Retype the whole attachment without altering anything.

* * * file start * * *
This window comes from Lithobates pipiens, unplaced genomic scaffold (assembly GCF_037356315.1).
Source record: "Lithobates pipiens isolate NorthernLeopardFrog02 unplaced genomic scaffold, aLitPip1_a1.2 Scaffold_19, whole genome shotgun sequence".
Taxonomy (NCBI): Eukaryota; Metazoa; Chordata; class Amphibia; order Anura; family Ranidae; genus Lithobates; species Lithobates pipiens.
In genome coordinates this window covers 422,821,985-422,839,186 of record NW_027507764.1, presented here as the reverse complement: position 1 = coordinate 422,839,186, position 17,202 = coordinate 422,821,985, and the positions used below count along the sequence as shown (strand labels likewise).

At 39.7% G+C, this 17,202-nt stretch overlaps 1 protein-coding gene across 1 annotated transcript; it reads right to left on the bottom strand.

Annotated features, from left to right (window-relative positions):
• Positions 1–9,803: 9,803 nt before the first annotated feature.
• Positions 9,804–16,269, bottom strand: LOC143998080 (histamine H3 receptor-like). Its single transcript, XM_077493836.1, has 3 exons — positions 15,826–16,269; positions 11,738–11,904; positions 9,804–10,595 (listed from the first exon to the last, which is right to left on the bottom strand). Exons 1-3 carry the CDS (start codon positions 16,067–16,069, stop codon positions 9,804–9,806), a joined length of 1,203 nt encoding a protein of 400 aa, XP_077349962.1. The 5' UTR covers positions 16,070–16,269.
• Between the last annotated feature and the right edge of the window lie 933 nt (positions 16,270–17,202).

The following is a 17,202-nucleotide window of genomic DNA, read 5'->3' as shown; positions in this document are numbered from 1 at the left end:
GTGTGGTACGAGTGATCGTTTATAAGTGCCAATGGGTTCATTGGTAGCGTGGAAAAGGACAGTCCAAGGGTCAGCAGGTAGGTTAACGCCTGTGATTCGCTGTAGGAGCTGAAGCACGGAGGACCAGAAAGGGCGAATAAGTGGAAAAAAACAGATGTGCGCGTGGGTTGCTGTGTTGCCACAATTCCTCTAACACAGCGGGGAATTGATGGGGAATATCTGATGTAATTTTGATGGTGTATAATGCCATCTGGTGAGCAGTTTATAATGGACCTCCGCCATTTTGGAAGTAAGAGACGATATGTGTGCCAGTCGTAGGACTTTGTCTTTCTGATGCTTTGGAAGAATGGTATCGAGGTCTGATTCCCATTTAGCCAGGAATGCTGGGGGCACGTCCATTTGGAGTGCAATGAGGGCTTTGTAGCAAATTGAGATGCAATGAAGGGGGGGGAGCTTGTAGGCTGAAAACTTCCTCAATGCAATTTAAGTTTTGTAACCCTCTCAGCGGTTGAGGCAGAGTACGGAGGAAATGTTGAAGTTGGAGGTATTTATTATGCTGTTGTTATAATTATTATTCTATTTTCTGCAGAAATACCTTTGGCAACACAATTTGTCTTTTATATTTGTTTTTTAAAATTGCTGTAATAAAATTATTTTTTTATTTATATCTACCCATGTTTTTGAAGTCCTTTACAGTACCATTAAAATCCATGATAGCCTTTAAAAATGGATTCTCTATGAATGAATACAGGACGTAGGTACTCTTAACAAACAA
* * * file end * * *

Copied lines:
This window comes from Lithobates pipiens, unplaced genomic scaffold (assembly GCF_037356315.1).
Source record: "Lithobates pipiens isolate NorthernLeopardFrog02 unplaced genomic scaffold, aLitPip1_a1.2 Scaffold_19, whole genome shotgun sequence".
Taxonomy (NCBI): Eukaryota; Metazoa; Chordata; class Amphibia; order Anura; family Ranidae; genus Lithobates; species Lithobates pipiens.
In genome coordinates this window covers 422,821,985-422,839,186 of record NW_027507764.1, presented here as the reverse complement: position 1 = coordinate 422,839,186, position 17,202 = coordinate 422,821,985, and the positions used below count along the sequence as shown (strand labels likewise).

At 39.7% G+C, this 17,202-nt stretch overlaps 1 protein-coding gene across 1 annotated transcript; it reads right to left on the bottom strand.

Annotated features, from left to right (window-relative positions):
• Positions 1–9,803: 9,803 nt before the first annotated feature.
• Positions 9,804–16,269, bottom strand: LOC143998080 (histamine H3 receptor-like). Its single transcript, XM_077493836.1, has 3 exons — positions 15,826–16,269; positions 11,738–11,904; positions 9,804–10,595 (listed from the first exon to the last, which is right to left on the bottom strand). Exons 1-3 carry the CDS (start codon positions 16,067–16,069, stop codon positions 9,804–9,806), a joined length of 1,203 nt encoding a protein of 400 aa, XP_077349962.1. The 5' UTR covers positions 16,070–16,269.
• Between the last annotated feature and the right edge of the window lie 933 nt (positions 16,270–17,202).

The following is a 17,202-nucleotide window of genomic DNA, read 5'->3' as shown; positions in this document are numbered from 1 at the left end:
GTGTGGTACGAGTGATCGTTTATAAGTGCCAATGGGTTCATTGGTAGCGTGGAAAAGGACAGTCCAAGGGTCAGCAGGTAGGTTAACGCCTGTGATTCGCTGTAGGAGCTGAAGCACGGAGGACCAGAAAGGGCGAATAAGTGGAAAAAAACAGATGTGCGCGTGGGTTGCTGTGTTGCCACAATTCCTCTAACACAGCGGGGAATTGATGGGGAATATCTGATGTAATTTTGATGGTGTATAATGCCATCTGGTGAGCAGTTTATAATGGACCTCCGCCATTTTGGAAGTAAGAGACGATATGTGTGCCAGTCGTAGGACTTTGTCTTTCTGATGCTTTGGAAGAATGGTATCGAGGTCTGATTCCCATTTAGCCAGGAATGCTGGGGGCACGTCCATTTGGAGTGCAATGAGGGCTTTGTAGCAAATTGAGATGCAATGAAGGGGGGGGAGCTTGTAGGCTGAAAACTTCCTCAATGCAATTTAAGTTTTGTAACCCTCTCAGCGGTTGAGGCAGAGTACGGAGGAAATGTTGAAGTTGGAGGTATTTATTATGCTGTTGTTATAATTATTATTCTATTTTCTGCAGAAATACCTTTGGCAACACAATTTGTCTTTTATATTTGTTTTTTAAAATTGCTGTAATAAAATTATTTTTTTATTTATATCTACCCATGTTTTTGAAGTCCTTTACAGTACCATTAAAATCCATGATAGCCTTTAAAAATGGATTCTCTATGAATGAATACAGGACGTAGGTACTCTTAACAAACAA